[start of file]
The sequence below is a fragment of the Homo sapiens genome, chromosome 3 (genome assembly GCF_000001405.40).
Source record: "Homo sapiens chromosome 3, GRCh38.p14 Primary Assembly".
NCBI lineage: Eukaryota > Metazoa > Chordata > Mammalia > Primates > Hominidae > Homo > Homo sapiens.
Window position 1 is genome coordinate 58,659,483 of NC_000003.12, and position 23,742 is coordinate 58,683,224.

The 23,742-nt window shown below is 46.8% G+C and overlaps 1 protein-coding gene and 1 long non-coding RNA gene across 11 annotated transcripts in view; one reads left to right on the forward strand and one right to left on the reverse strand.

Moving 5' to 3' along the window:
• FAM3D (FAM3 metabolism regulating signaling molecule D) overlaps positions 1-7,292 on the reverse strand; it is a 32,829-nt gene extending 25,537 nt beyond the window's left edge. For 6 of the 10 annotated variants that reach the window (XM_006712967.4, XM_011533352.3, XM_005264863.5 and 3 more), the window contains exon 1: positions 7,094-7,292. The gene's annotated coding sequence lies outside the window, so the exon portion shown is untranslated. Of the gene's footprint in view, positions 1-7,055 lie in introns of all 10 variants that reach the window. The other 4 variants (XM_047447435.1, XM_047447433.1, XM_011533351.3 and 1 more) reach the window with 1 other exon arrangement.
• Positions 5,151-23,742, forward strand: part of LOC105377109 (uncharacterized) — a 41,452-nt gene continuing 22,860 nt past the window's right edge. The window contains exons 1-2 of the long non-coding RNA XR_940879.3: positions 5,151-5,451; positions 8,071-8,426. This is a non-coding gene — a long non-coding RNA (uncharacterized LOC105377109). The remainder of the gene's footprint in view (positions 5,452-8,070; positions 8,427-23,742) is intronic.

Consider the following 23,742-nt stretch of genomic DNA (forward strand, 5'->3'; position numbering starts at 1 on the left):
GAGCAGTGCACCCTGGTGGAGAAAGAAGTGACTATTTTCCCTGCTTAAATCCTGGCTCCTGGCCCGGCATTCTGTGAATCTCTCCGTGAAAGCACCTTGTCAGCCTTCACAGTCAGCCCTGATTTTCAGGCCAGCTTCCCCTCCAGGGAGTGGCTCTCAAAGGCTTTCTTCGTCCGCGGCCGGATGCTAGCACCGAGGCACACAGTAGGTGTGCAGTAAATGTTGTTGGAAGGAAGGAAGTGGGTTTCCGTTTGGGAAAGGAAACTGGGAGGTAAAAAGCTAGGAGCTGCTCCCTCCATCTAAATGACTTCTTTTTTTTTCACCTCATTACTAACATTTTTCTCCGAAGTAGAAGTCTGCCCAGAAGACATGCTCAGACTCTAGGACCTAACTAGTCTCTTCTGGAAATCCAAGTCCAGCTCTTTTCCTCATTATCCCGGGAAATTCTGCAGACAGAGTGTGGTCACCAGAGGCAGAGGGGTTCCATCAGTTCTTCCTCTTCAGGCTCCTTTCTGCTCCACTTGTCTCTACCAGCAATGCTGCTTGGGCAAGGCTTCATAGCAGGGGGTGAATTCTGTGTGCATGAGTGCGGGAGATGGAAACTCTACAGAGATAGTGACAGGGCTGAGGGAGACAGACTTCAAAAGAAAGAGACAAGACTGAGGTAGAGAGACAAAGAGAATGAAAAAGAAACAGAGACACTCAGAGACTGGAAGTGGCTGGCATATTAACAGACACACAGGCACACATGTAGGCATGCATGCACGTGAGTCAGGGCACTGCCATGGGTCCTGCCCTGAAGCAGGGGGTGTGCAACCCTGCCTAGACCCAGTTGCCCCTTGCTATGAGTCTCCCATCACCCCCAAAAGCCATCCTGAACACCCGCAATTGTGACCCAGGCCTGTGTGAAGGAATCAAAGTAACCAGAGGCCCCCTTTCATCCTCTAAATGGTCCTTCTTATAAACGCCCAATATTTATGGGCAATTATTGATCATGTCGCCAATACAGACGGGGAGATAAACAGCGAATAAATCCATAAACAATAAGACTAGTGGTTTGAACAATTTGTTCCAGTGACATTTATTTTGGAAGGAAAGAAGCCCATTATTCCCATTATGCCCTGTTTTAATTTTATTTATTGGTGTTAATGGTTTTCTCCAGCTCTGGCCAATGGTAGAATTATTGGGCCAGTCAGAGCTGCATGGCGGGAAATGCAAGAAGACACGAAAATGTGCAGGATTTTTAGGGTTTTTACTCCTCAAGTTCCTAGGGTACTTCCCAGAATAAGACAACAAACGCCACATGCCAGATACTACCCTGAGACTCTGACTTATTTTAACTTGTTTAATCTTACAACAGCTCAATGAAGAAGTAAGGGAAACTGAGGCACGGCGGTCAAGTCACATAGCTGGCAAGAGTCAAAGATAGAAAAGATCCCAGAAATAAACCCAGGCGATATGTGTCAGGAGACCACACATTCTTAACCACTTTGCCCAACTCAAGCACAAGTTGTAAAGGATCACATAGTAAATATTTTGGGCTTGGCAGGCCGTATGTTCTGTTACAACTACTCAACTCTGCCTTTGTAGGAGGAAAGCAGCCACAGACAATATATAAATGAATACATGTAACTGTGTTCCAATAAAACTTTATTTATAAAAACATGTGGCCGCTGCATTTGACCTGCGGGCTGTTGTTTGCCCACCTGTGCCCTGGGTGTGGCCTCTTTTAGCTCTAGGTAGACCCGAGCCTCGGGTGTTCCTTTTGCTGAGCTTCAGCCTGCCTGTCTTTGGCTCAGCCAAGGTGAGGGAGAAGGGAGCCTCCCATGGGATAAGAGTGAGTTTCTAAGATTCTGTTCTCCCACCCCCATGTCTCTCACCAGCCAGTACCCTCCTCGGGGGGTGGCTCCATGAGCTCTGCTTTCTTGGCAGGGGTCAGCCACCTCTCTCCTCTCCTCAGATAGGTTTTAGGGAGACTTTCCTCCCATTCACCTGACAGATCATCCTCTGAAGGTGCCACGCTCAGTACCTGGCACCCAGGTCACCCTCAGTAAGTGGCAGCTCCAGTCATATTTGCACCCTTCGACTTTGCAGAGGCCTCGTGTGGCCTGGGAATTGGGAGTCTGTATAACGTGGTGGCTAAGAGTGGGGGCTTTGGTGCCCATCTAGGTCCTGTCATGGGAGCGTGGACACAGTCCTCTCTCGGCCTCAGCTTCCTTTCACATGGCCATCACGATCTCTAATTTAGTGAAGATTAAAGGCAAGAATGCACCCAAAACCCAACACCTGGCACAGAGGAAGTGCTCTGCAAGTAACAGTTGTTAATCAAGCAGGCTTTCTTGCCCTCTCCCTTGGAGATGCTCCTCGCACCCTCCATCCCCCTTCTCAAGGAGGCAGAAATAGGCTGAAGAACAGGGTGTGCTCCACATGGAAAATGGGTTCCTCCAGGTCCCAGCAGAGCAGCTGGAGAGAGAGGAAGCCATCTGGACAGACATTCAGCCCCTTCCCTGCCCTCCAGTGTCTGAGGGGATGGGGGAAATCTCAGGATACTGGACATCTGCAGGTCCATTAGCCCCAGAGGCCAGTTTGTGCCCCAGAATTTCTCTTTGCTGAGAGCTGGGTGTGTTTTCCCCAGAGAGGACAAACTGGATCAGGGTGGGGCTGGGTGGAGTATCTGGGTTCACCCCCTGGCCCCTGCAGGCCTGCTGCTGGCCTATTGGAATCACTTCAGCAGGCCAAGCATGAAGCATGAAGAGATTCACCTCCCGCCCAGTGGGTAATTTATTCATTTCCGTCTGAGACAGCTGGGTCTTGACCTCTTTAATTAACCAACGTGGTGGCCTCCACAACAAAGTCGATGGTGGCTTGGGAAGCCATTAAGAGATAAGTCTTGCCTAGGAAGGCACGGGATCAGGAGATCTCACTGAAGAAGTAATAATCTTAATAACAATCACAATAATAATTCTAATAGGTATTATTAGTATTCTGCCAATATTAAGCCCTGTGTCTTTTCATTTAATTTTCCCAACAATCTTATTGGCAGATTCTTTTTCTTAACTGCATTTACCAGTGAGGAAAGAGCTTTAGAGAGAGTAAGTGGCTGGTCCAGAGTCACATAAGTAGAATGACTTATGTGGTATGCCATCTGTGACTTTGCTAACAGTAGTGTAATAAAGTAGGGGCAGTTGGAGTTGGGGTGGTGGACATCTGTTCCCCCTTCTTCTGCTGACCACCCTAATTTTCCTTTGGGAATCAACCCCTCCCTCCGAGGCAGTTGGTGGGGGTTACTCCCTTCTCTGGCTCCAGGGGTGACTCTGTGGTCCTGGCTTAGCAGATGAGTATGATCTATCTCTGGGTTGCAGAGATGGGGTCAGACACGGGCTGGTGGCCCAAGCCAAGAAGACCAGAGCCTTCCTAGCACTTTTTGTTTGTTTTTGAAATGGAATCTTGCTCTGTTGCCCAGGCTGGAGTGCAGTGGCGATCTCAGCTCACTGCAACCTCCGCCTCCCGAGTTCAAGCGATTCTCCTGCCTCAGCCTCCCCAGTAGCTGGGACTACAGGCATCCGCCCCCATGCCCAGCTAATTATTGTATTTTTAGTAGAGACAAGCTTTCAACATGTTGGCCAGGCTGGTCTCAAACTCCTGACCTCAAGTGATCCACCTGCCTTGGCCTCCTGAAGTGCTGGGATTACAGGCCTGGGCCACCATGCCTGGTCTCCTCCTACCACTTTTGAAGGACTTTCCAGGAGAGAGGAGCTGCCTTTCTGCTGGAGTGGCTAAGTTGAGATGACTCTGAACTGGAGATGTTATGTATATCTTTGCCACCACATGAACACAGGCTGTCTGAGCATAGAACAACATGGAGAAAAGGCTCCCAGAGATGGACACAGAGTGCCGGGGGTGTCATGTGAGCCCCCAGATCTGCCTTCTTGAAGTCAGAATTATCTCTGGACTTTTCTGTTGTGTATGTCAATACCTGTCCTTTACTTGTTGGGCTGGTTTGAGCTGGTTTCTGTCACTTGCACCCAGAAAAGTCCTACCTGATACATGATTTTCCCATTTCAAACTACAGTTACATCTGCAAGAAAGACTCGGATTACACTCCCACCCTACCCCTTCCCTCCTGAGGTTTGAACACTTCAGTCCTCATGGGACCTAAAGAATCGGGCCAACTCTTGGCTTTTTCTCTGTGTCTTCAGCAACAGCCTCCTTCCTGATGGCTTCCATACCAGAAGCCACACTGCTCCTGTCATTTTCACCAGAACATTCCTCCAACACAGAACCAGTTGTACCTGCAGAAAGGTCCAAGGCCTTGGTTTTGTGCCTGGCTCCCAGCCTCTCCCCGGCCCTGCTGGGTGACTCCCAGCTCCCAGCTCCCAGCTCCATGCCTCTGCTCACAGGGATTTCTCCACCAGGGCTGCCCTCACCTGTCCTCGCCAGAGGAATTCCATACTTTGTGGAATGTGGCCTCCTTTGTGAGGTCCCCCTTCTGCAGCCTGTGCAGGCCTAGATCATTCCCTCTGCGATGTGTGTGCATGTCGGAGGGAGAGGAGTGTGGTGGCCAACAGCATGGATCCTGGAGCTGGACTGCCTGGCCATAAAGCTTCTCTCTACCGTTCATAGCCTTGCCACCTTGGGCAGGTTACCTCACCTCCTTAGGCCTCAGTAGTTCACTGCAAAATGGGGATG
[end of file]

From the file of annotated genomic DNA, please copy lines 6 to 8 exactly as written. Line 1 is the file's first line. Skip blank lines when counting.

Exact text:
Moving 5' to 3' along the window:
• FAM3D (FAM3 metabolism regulating signaling molecule D) overlaps positions 1-7,292 on the reverse strand; it is a 32,829-nt gene extending 25,537 nt beyond the window's left edge. For 6 of the 10 annotated variants that reach the window (XM_006712967.4, XM_011533352.3, XM_005264863.5 and 3 more), the window contains exon 1: positions 7,094-7,292. The gene's annotated coding sequence lies outside the window, so the exon portion shown is untranslated. Of the gene's footprint in view, positions 1-7,055 lie in introns of all 10 variants that reach the window. The other 4 variants (XM_047447435.1, XM_047447433.1, XM_011533351.3 and 1 more) reach the window with 1 other exon arrangement.
• Positions 5,151-23,742, forward strand: part of LOC105377109 (uncharacterized) — a 41,452-nt gene continuing 22,860 nt past the window's right edge. The window contains exons 1-2 of the long non-coding RNA XR_940879.3: positions 5,151-5,451; positions 8,071-8,426. This is a non-coding gene — a long non-coding RNA (uncharacterized LOC105377109). The remainder of the gene's footprint in view (positions 5,452-8,070; positions 8,427-23,742) is intronic.